TRENTON - Gov. Chris Christie delivered his sixth State of the State address Tuesday.

The governor addressed topics including drug addiction, education, the state’s economy and his fight against an amendment regarding the state’s pension system.

Christie said that his time in office has led to the best job creation numbers in 15 years and has lowered the unemployment rate by over 5 percent. He said he wants to help the middle class and will try to do so by abolishing the “estate tax.”

He said that New Jersey and Maryland are the only two states that have both an estate tax and an inheritance tax.

Christie also said that he has made treating drug addiction as an illness a top priority of his time in office. He said that he wants to see drug addiction classified as a disease and said addiction can affect anyone.

He proposed turning the recently closed Mid-State prison into a dedicated drug treatment facility for prison inmates and raising reimbursement rates for drug and mental health facilities.

The governor also proposed increasing reimbursement and Medicaid rates for mental health and substance abuse services by more than $100 million. Service providers treating the uninsured and poor in the state say they've been waiting several years for the increases.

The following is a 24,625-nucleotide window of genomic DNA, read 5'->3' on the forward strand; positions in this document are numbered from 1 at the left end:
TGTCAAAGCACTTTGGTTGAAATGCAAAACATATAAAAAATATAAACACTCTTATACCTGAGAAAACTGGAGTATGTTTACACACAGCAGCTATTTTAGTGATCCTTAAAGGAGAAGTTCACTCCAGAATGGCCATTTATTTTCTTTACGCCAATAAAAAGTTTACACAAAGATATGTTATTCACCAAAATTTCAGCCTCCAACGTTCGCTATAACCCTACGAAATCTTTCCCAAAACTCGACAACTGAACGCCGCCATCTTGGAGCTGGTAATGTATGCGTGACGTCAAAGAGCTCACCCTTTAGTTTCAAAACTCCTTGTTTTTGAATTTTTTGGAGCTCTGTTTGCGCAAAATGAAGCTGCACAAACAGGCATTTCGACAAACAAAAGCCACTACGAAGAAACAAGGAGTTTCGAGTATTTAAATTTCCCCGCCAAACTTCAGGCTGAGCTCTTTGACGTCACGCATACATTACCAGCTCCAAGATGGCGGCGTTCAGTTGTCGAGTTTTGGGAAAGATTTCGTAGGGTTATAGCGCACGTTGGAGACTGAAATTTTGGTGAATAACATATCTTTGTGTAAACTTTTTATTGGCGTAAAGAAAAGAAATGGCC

Christie said state lawmakers have to keep working to get things done and move the state forward rather than pander to special interests.

He called out lawmakers' vote for a constitutional amendment to require quarterly payments to the state's public workers pension fund. He said that would make New Jersey's other residents second-class citizens.

The measure would go before voters if it's approved again in the legislative session that began Tuesday.

Democratic leaders delivered a response address to Christie immediately following the speech. Assembly Speaker Vincent Prieto said that Christie’s speech didn’t’ address the whole picture of the state’s economy. He said that the governor doesn’t have the money for his planned initiatives unless he fails to pay into the pension fund.

Prieto also said that Christie’s address was aimed outside of New Jersey and is an example of the governor “running for president.”

The Associated Press wire services contributed to this report.